Rio de Janeiro schools journey interventions launched with ITDP Brazil
New interventions for a Safe Routes to School pilot in Rio de Janeiro, Brazil have been launched through a child road safety collaboration between the city’s Department of Education and its engineering department (CET-Rio), supported by ITDP Brazil and funded through the FIA Foundation’s Advocacy Hub.
The programme is a new partnership focused on improving the city's road safety through child-led infrastructure change and capacity building for members of the city's technical teams to raise awareness of the safe systems approach, the crucial role of street design and the importance of active mobility and childhood development policies.
Road traffic injury is the leading cause of death among children aged 5 to 14 according to the Brazilian Ministry of Health; more than six thousand children and young people were seriously injured on Brazilian roads in just six months in 2021, making a case for street reform even more urgent.
ITDP is now collaborating with CET-Rio in the design, implementation, and monitoring of road safety and public mobility policies. It is also supporting the city to embed road safety assessment methodologies in school areas, aligning with international best-practice procedures such as SR4S and Trafic Conflict Analysis, both used in the pilot project.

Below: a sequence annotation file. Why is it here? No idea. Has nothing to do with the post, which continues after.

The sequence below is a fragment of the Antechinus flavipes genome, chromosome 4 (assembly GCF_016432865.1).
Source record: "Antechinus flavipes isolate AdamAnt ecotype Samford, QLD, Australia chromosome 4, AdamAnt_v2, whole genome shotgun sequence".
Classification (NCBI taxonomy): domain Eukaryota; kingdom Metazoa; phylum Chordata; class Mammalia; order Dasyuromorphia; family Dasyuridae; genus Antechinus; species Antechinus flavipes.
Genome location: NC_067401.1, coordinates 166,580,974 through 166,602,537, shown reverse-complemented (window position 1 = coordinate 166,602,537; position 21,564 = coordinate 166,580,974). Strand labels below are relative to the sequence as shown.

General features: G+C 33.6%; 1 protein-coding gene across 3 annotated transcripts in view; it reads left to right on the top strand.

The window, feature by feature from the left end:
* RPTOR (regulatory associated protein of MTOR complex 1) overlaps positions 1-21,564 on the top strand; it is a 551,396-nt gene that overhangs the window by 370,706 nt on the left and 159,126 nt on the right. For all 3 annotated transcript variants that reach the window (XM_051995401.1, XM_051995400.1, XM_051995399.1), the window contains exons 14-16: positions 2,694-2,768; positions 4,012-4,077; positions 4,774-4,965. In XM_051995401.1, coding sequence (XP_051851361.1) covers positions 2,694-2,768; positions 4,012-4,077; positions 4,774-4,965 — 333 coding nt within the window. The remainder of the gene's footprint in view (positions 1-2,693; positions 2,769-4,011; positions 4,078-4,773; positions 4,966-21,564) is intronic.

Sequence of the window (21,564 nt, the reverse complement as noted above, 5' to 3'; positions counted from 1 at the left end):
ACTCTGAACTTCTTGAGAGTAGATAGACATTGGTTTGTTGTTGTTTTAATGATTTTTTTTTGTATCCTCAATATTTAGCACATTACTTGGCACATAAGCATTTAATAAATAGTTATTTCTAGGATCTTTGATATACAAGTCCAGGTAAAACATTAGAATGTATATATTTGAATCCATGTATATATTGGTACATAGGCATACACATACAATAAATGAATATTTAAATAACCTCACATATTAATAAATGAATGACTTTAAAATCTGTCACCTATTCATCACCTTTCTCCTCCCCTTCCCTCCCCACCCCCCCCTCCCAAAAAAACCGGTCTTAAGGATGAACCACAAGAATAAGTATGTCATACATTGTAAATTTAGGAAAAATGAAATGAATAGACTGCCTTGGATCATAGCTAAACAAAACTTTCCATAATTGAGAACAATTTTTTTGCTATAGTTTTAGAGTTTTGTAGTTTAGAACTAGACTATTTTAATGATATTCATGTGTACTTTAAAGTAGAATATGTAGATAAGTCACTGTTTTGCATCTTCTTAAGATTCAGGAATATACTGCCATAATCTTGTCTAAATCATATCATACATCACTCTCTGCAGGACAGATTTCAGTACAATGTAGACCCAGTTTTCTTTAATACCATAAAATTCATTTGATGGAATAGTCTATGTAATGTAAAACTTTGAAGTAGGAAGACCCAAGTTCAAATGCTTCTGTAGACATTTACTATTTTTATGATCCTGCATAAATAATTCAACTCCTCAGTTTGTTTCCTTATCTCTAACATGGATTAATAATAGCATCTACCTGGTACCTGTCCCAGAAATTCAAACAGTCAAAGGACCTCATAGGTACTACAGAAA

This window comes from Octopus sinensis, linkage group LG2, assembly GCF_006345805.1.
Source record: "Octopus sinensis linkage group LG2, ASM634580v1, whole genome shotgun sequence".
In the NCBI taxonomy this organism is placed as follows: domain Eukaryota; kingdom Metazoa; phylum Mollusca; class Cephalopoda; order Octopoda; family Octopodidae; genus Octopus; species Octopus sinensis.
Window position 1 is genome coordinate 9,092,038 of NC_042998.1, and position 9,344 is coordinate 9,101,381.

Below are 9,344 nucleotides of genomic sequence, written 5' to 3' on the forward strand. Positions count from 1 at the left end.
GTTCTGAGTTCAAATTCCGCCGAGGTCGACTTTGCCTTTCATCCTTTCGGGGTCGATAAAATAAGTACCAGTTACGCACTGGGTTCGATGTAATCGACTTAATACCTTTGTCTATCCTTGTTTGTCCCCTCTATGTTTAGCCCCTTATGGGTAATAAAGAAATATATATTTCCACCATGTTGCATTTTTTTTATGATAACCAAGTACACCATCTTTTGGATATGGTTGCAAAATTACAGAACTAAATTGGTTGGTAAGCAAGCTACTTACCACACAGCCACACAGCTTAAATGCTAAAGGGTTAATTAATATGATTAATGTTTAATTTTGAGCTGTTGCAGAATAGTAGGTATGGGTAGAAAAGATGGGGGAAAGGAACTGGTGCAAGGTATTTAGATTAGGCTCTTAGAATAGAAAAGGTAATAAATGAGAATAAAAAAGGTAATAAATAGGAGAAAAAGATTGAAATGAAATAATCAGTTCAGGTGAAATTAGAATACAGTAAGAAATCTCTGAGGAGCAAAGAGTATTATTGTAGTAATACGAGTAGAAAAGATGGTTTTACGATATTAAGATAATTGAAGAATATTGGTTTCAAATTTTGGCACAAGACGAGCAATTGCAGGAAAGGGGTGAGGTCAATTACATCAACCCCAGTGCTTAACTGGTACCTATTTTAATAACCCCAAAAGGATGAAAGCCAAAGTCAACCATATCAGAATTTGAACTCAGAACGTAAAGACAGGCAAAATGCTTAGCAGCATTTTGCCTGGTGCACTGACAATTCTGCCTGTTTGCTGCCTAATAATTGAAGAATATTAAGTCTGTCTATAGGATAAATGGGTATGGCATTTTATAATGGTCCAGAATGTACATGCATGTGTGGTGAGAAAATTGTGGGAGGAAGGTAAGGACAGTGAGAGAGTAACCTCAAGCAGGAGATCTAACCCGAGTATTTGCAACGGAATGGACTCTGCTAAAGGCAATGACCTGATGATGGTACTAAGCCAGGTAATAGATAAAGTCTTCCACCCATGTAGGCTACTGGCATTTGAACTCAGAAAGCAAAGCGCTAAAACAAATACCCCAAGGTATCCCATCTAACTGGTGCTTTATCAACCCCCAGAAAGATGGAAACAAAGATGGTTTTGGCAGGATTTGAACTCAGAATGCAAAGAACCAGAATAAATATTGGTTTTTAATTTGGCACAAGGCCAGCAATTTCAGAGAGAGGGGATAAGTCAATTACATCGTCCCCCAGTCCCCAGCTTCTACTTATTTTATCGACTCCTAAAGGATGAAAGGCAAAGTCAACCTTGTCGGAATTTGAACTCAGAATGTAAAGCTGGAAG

The programme's pilot project took place around the two schools of CIEP Frei Veloso and Escola Municipal Stella Guerra Duval in the Realengo neighbourhood of the city. The low-income neighbourhood sees more than 1,000 students make journeys to school each day and was selected for its high road injury and cycling rate.
Oscar Diaz, FIA Foundation Latin America Consultant, said: "Delivering real and meaningful change to protect young people means understanding and responding to their lived experience. Delivering low-speed interventions around schools not only protects children and parents who walk and cycle but also promotes the essential shift towards the safe and sustainable long-term urban networks needed to protect the health and climate."
Danielle Hoppe, ITDP Active Mobility Manager, added: "If our transport system prioritizes the most vulnerable users, such as children, the elderly and people with disabilities and/or reduced mobility, all other users will be safer."